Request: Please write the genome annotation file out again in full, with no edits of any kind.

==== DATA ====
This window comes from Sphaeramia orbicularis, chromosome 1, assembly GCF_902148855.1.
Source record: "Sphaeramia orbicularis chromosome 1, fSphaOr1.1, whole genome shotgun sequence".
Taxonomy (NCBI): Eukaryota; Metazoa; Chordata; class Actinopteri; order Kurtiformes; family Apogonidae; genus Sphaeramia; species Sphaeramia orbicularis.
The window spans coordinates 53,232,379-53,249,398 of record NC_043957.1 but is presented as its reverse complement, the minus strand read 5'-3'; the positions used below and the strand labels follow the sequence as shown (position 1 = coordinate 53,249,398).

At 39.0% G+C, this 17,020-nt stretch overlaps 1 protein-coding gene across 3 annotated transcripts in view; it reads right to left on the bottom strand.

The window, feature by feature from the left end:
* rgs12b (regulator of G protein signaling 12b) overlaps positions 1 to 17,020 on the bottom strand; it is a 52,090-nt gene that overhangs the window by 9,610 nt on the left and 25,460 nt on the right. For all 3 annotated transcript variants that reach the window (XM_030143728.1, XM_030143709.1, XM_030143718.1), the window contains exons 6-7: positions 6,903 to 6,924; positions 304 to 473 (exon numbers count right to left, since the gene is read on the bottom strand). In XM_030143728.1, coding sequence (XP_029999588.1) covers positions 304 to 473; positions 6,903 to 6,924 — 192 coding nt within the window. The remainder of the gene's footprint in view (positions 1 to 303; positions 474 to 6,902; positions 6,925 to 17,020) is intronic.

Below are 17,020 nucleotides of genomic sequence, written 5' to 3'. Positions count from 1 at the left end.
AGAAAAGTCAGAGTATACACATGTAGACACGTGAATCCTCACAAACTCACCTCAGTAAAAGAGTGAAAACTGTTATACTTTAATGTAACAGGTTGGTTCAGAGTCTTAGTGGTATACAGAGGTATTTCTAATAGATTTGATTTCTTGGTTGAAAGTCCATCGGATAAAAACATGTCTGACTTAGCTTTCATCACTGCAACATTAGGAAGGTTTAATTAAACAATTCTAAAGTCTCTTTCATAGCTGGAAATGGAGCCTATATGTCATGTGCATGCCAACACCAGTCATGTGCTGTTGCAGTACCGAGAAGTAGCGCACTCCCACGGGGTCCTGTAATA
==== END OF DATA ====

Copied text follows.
This window comes from Sphaeramia orbicularis, chromosome 1, assembly GCF_902148855.1.
Source record: "Sphaeramia orbicularis chromosome 1, fSphaOr1.1, whole genome shotgun sequence".
Taxonomy (NCBI): Eukaryota; Metazoa; Chordata; class Actinopteri; order Kurtiformes; family Apogonidae; genus Sphaeramia; species Sphaeramia orbicularis.
The window spans coordinates 53,232,379-53,249,398 of record NC_043957.1 but is presented as its reverse complement, the minus strand read 5'-3'; the positions used below and the strand labels follow the sequence as shown (position 1 = coordinate 53,249,398).

At 39.0% G+C, this 17,020-nt stretch overlaps 1 protein-coding gene across 3 annotated transcripts in view; it reads right to left on the bottom strand.

The window, feature by feature from the left end:
* rgs12b (regulator of G protein signaling 12b) overlaps positions 1 to 17,020 on the bottom strand; it is a 52,090-nt gene that overhangs the window by 9,610 nt on the left and 25,460 nt on the right. For all 3 annotated transcript variants that reach the window (XM_030143728.1, XM_030143709.1, XM_030143718.1), the window contains exons 6-7: positions 6,903 to 6,924; positions 304 to 473 (exon numbers count right to left, since the gene is read on the bottom strand). In XM_030143728.1, coding sequence (XP_029999588.1) covers positions 304 to 473; positions 6,903 to 6,924 — 192 coding nt within the window. The remainder of the gene's footprint in view (positions 1 to 303; positions 474 to 6,902; positions 6,925 to 17,020) is intronic.

Below are 17,020 nucleotides of genomic sequence, written 5' to 3'. Positions count from 1 at the left end.
AGAAAAGTCAGAGTATACACATGTAGACACGTGAATCCTCACAAACTCACCTCAGTAAAAGAGTGAAAACTGTTATACTTTAATGTAACAGGTTGGTTCAGAGTCTTAGTGGTATACAGAGGTATTTCTAATAGATTTGATTTCTTGGTTGAAAGTCCATCGGATAAAAACATGTCTGACTTAGCTTTCATCACTGCAACATTAGGAAGGTTTAATTAAACAATTCTAAAGTCTCTTTCATAGCTGGAAATGGAGCCTATATGTCATGTGCATGCCAACACCAGTCATGTGCTGTTGCAGTACCGAGAAGTAGCGCACTCCCACGGGGTCCTGTAATA